Our nation’s transportation infrastructure is the backbone of a strong U.S. economy. But with a trillion-dollar backlog, America is simply not spending enough to keep its infrastructure in good repair. Investing in transportation is about more than filling potholes and paving roads; investment creates jobs and stimulates economic activity. Across the political spectrum, from the Simpson-Bowles Commission to the U.S. Chamber of Commerce to the AFL-CIO, there is broad, bipartisan consensus to invest more in transportation.
In spite of this consensus, Congress appears on the verge of passing yet another short term bill that retains the status quo and is funded by financial gimmickry. It begs the question: Why?
Putting aside the usual cynicism about our politics today, what exists is a debate about how best to fund our transportation needs: revenue (generally favored by Democrats) or reform (generally favored by Republicans)? Cut red tape or raise the federal gas tax? Loosen environmental permitting or implement a vehicle-miles-traveled tax? The answer isn’t reform or revenue, it’s reform and revenue.
We’ve got experience with this approach in Massachusetts. Thanks to Gov. Deval Patrick and the Legislature, Massachusetts enacted comprehensive transportation reform in the wake of a crisis like the one America is facing today. We merged six agencies into one, eliminated outsized pension perks, adopted nationally recognized accelerated constructions programs, implemented technology enhancements that also cut our costs, and embraced transparency and public accountability.
We also learned that reform alone was not enough to stabilize the system we had, never mind the system our citizens demanded. They want trains that support flexible work hours; safe bridges and free flowing traffic; bike paths and dedicated bus lanes that are more environmentally sound. As a result, a transportation finance package was enacted last year that raised our gas tax and increased tolls, fares and fees on a transparent and predictable schedule. Our transportation finances are shored up and we are making investments in projects support job growth and economic development.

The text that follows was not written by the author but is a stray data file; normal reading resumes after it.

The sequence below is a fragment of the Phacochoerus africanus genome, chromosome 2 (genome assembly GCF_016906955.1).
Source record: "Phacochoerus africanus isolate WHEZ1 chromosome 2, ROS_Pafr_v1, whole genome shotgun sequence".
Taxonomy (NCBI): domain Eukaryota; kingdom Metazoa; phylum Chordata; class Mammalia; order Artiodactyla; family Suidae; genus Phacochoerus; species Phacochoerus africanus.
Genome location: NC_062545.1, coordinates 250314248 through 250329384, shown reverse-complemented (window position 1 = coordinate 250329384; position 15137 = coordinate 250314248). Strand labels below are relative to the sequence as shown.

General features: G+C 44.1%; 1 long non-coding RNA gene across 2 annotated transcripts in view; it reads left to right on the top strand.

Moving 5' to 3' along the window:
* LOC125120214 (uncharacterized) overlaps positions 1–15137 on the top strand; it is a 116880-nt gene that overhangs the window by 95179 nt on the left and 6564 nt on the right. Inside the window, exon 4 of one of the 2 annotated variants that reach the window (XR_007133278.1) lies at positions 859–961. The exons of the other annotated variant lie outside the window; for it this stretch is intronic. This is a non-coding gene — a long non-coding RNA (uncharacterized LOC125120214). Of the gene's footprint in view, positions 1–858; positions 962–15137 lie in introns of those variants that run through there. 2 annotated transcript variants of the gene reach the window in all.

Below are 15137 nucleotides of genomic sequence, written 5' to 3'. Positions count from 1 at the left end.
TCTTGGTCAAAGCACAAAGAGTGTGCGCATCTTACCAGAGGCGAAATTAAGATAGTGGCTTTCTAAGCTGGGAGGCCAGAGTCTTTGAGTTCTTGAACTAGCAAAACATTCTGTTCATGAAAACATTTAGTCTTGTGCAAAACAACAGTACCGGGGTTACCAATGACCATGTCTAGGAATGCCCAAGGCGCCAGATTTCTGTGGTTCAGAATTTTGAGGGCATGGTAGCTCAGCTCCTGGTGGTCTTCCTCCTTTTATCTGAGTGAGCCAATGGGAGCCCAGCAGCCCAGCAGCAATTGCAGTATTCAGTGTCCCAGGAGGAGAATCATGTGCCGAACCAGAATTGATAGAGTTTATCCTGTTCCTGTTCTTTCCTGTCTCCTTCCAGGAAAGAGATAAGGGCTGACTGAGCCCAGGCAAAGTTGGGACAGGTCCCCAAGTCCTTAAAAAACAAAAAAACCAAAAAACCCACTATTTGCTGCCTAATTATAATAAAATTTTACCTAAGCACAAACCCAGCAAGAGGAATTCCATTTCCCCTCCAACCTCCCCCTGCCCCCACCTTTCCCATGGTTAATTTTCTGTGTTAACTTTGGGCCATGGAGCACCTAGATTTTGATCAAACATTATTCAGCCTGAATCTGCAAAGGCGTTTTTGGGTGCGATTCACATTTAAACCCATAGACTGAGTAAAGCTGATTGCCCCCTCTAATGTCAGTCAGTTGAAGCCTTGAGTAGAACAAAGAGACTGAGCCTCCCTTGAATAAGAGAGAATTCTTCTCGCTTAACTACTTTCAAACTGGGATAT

Given Massachusetts’ success, Washington should adopt the reform and revenue approach. In that spirit, here are four common-sense suggestions that can help states raise revenues, improve project delivery and reduce construction costs.
• Expand “Every Day Counts”: Kudos to the Federal Highway Administration for creating the Every Day Counts initiative, designed to encourage state use of innovative methods, materials and construction techniques that shorten project delivery, reduce costs, improve safety and protect the environment. States are now delivering highway projects faster, cheaper and with little impact to the commuter. This initiative should be scaled across the entire Department of Transportation, including the Federal Aviation Administration, Federal Transit Administration and Federal Railroad Administration.
• Accelerate federal project review: Project permitting and approval by federal agencies can take years, driving up construction costs, deferring job creation and frustrating the average commuter. In October 2011, President Barack Obama selected 14 infrastructure projects for expedited permitting and environmental review, including the Whittier Bridge project in Massachusetts. We saw firsthand how a sense of urgency can motivate federal regulators and overseers to move projects forward and put more Americans to work. Make this urgency the rule, not the exception.
Rep. Elijah Cummings, D-Md., right, hugs Harold Schaitberger, General President of the International Association of Fire Fighters, after the Congressman spoke at the IAFF's Legislative Conference General Session at the Hyatt Regency on Capitol Hill, March 9, 2015. The day featured addresses by members of Congress and Vice President Joe Biden.